Bolivian President Evo Morales sparked controversy on Wednesday when he called for the U.S. Agency for International Development, or USAID, to leave his country.
The statement came during a May Day rally in La Paz, the Bolivian seat of government. Morales, who leads the Movimiento al Socialismo, or MAS, has long accused the U.S. government of conspiring against his leftist administration.
“They might think that they can manipulate us economically and politically here, but that is no longer the case,” he said to the crowds gathered outside of his presidential palace.
“The U.S. is still conspiring -- that is why we have decided to expel USAID of Bolivia.”
American State Department officials have denied Morales’ claims, calling them “baseless allegations.” But rumors of clandestine U.S. efforts to destabilize the Bolivian government have been circulating for years, lending some credence to the president’s suspicions.
A Falling Out
Bolivia and the United States have had a tense relationship since Morales was first elected in 2006. The American ambassador Philip Goldberg and other officials were expelled from the country in 2008, and Bolivia’s ambassador Gustavo Guzman was sent home from Washington in retaliation. Full diplomatic ties have since been restored, but the two ambassadors have yet to be re-exchanged.
At the heart of ongoing disputes is the coca plant, whose leaves are traditionally chewed by Bolivian indigenous groups; Morales himself once cultivated the crop as a farmer. But coca is a primary ingredient in cocaine, and U.S. officials have sought to curb production of the stimulant as part of Washington’s war on drugs.
Official assistance from the United States to Bolivia has been on the decline. In 2011, the last year on record with USAID data, aid disbursements to Bolivia totaled more than $96 million. That’s down from the $131.1 million disbursed in 2008, the year relations fell apart following the ambassador expulsions.
Though he has not made it official by notifying USAID itself, Morales seems prepared to renounce that assistance on the basis of Washington’s opposition toward his own administration.
“There’s been a number of declassified documents that came out, which point to a long history of efforts to undermine and limit the influence of the MAS political party,” said Jake Johnston, a research associate with the Center for Economic and Policy Research. “This dates back to well before Morales was elected.”
In 2008, for instance, ABC News published statements from an American Fulbright scholar in Bolivia who said that U.S. embassy officials had asked him to provide information on any Venezuelan or Cuban nationals he might come across in Bolivia. Peace Corps volunteers had reportedly received similar requests a year earlier. American officials deny those claims.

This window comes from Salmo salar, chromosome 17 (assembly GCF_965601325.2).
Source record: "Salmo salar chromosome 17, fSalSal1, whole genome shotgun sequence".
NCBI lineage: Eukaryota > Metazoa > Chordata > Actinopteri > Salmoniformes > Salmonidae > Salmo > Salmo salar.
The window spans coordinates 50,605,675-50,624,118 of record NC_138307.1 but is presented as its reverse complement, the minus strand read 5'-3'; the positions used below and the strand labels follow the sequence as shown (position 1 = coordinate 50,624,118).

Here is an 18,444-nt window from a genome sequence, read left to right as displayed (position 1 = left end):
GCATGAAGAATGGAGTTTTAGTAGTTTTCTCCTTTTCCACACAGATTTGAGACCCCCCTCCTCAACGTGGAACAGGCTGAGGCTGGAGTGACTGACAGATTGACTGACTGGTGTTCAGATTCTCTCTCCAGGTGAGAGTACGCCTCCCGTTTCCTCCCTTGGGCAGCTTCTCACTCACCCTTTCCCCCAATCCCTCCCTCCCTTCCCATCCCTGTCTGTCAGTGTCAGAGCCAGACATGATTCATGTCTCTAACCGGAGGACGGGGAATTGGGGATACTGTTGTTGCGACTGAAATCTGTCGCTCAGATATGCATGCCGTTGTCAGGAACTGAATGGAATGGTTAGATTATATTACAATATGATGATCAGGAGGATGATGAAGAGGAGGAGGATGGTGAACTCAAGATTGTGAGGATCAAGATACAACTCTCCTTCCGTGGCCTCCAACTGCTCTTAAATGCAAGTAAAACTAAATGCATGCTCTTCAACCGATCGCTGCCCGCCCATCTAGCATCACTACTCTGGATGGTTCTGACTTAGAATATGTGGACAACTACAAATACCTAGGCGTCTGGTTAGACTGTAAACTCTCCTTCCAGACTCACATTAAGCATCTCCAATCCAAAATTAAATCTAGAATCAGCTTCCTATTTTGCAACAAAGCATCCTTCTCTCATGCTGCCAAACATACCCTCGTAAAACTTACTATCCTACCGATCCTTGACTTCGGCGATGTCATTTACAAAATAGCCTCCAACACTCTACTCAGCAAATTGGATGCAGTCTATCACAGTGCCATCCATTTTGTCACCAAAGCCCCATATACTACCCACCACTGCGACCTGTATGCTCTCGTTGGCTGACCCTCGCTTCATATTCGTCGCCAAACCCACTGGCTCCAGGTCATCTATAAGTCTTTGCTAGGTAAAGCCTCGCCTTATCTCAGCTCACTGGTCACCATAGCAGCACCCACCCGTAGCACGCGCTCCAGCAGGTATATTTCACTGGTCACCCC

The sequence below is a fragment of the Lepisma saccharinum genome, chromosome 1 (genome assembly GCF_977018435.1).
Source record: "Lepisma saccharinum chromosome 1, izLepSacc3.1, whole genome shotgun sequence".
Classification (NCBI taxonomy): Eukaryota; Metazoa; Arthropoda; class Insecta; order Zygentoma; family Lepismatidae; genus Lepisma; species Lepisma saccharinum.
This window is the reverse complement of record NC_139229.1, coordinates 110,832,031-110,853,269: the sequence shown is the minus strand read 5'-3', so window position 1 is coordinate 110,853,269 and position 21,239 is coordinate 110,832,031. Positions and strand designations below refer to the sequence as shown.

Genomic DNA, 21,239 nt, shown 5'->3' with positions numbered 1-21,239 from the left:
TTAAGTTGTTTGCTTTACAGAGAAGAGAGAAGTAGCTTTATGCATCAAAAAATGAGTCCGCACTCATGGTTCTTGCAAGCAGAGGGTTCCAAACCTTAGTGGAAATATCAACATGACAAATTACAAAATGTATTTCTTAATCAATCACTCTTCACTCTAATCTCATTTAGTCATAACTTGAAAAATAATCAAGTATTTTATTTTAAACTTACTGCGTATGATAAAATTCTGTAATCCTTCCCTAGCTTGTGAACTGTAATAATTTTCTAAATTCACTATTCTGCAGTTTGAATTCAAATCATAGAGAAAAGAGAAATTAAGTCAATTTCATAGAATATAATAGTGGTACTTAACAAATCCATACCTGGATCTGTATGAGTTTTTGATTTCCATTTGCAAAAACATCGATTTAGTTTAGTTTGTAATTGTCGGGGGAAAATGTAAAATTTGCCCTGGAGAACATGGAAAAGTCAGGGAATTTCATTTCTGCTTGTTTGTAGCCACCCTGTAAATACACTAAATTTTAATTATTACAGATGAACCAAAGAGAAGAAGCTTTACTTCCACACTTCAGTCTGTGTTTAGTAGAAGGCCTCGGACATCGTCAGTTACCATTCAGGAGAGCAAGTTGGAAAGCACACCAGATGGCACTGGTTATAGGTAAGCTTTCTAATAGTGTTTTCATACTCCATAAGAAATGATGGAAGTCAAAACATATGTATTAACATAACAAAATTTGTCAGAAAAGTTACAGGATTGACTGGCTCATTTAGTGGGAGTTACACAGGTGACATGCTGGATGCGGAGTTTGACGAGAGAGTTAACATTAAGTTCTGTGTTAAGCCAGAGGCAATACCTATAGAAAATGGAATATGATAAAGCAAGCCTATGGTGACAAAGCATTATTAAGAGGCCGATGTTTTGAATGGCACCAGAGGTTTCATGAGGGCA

Wikileaks cables from 2009 show U.S. antipathy toward the constitution that was implemented under Morales in 2009, and toward the MAS party, which would go on to sweep general elections later that year.
Another cable from 2006, just after Morales was first elected, reveals then-Ambassador David Greenlee acknowledging that “many USAID-administered economic programs run counter to the direction the [government] wishes to move the country.”
USAID’s own data are too vague to shed much light on these implications. Official records name the sectors and agencies that implement American disbursements in Bolivia and other recipient countries, but they do not break the information down further to reveal the precise recipients of development monies.
“This gets to a larger issue with USAID: a lack of transparency on who’s getting the funding,” Johnston said.
If Morales follows through on his threat to expel the aid organization, Bolivia stands to forfeit tens of thousands of dollars of American assistance funding on an annual basis.
That could have serious consequences for one of South America’s poorest countries, where about 26 percent of the population lives below the poverty line.
Then again, Bolivia’s economy has been doing well in recent years. It has enjoyed seven consecutive years of fiscal surplus, and the administration expects GDP to grow by 5.5 percent in 2013 to hit a record $28.7 billion.
This growth is fueled in large part by growing domestic demand for goods and a shrinking wealth gap. That’s not to say the administration’s fiscal policies are entirely sound; the country is still vulnerable due to high dependence on volatile mining and oil revenues, and extreme poverty still affects rural areas. But Bolivia’s ongoing growth is promising. A loss of USAID assistance would be detrimental, but not insurmountable.
In the end, Morales’ call to cut USAID could be little more than an empty threat -- an effort to get the organization in line with his own objectives. The president has called for its expulsion once before, in 2011. But given the suspicions surrounding USAID in Bolivia, combined with shrinking disbursements during a time of unprecedented economic growth in the South American country, Morales’ ideas about ending the assistance program aren’t as outlandish as they once were.